Squeeze casting is the term used commonly to describe processes in which liquid metal is solidified under the action of a relatively high external pressure. The fundamentals of the process have been known for decades, the process having been used in Russia for more than 50 years. However, it is only recently that squeeze casting has been commercialised in the West to produce high-quality engineering components with, and without, reinforcements. This article reviews aspects of recent progress in the development of current squeeze-casting techniques, and addresses both the merits and limitations of the various processes. The relationships between the microstructure and mechanical properties of some squeeze-cast light alloys, as well as their metal-matrix composite (MMC) counterparts, are presented, and the distinguished advantage of being able to directly squeeze cast high-strength aerospace wrought alloys, thus replacing forgings by casting, is highlighted.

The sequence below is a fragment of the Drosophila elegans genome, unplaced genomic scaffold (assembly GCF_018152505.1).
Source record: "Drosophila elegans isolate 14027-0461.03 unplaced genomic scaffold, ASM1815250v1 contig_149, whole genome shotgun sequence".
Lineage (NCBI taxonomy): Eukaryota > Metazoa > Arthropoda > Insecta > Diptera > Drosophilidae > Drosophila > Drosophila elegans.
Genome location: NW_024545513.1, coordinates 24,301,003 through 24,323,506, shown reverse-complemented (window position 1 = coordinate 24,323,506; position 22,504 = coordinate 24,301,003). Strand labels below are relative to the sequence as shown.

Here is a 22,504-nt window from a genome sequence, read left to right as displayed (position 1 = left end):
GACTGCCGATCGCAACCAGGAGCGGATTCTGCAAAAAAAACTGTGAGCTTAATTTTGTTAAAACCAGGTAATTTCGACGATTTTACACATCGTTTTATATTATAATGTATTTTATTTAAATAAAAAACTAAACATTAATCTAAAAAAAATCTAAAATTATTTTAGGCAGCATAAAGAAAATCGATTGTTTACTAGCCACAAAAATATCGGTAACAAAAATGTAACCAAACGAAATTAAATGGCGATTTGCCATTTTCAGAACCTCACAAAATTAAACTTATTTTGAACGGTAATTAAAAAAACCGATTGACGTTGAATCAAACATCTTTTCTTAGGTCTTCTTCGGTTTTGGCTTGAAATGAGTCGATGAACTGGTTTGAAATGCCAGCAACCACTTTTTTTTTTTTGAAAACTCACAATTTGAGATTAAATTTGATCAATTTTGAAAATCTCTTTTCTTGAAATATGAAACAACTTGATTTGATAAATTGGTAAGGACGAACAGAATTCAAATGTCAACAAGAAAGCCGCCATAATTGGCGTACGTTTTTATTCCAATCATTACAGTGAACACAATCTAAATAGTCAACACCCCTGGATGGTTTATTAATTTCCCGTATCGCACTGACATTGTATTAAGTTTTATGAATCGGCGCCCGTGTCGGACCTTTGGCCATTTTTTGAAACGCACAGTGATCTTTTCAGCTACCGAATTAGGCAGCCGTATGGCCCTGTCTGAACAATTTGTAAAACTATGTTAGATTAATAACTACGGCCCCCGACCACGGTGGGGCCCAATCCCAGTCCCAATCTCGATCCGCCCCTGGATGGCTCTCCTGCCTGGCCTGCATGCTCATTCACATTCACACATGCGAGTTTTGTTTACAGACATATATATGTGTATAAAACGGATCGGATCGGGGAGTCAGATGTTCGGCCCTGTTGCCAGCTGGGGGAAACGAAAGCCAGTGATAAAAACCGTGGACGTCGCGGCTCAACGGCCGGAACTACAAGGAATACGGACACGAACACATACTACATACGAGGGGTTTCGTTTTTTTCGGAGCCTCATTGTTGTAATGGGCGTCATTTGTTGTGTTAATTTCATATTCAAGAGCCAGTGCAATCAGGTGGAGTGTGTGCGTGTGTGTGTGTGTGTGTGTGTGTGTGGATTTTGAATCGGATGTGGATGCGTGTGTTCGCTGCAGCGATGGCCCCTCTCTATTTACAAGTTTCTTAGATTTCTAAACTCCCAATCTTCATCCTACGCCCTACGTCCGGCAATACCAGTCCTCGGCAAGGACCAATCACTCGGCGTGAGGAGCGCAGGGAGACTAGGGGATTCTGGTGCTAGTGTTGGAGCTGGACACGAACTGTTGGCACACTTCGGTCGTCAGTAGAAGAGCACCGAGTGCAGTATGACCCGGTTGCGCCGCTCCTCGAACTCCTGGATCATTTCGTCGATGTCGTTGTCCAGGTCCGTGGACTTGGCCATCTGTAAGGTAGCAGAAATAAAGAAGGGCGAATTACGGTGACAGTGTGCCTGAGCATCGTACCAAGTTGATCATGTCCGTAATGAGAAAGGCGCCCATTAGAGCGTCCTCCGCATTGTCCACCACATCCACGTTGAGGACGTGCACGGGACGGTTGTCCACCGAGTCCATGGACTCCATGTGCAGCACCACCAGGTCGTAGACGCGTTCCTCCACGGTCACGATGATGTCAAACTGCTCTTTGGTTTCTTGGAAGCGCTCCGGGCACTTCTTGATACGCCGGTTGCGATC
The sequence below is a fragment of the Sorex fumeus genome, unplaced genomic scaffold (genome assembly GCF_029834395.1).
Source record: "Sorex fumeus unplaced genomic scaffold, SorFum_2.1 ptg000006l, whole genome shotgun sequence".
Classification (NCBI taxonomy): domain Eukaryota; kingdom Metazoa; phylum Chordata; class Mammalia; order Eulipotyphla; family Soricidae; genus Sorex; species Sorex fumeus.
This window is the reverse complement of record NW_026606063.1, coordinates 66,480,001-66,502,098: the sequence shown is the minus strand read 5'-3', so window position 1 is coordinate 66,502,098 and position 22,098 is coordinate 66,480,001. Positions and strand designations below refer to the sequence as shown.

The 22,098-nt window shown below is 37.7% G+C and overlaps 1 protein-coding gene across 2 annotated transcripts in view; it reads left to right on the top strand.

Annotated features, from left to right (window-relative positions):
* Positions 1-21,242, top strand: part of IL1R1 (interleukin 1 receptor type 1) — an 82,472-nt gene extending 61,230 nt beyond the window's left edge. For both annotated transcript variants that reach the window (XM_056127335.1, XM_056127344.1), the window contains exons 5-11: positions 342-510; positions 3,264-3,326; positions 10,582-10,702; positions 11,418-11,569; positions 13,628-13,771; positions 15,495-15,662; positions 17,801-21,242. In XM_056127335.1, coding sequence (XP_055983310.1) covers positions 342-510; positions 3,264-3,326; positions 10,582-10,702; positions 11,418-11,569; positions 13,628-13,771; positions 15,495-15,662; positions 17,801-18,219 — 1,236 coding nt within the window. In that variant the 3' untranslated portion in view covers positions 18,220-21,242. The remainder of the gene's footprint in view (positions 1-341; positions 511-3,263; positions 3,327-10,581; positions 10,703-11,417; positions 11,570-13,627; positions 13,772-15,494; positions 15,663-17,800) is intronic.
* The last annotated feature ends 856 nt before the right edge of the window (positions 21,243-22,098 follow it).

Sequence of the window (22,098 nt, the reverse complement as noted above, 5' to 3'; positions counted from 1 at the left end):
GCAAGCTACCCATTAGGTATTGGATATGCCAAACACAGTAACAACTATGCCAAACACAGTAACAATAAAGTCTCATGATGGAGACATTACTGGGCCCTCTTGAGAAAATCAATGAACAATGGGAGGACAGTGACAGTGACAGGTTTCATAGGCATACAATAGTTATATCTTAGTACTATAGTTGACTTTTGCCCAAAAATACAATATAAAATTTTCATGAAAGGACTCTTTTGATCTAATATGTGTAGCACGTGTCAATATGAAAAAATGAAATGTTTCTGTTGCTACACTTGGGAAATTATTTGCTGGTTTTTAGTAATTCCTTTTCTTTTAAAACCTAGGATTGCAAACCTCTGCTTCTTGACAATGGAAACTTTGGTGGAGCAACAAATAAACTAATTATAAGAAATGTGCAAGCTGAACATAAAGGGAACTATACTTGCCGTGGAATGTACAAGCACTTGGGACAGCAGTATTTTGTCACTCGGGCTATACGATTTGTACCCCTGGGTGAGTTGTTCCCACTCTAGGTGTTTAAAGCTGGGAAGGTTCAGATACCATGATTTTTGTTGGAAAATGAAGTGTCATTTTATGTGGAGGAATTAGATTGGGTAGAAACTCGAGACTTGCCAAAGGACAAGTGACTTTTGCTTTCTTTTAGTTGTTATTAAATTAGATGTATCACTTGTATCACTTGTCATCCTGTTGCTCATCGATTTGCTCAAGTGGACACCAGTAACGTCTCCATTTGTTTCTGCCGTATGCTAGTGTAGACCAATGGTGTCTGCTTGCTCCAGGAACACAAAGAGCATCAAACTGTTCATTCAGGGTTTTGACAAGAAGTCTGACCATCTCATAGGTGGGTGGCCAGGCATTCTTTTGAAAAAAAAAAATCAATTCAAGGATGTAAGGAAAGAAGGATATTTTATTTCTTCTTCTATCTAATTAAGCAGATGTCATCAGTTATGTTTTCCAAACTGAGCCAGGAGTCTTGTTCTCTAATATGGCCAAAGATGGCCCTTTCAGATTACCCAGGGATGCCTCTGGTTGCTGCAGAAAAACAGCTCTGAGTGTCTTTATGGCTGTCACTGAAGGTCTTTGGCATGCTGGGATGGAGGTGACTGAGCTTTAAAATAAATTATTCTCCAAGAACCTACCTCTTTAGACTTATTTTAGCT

- Light alloys
- Squeeze casting
ASJC Scopus subject areas
- Ceramics and Composites
- Computer Science Applications
- Metals and Alloys
- Industrial and Manufacturing Engineering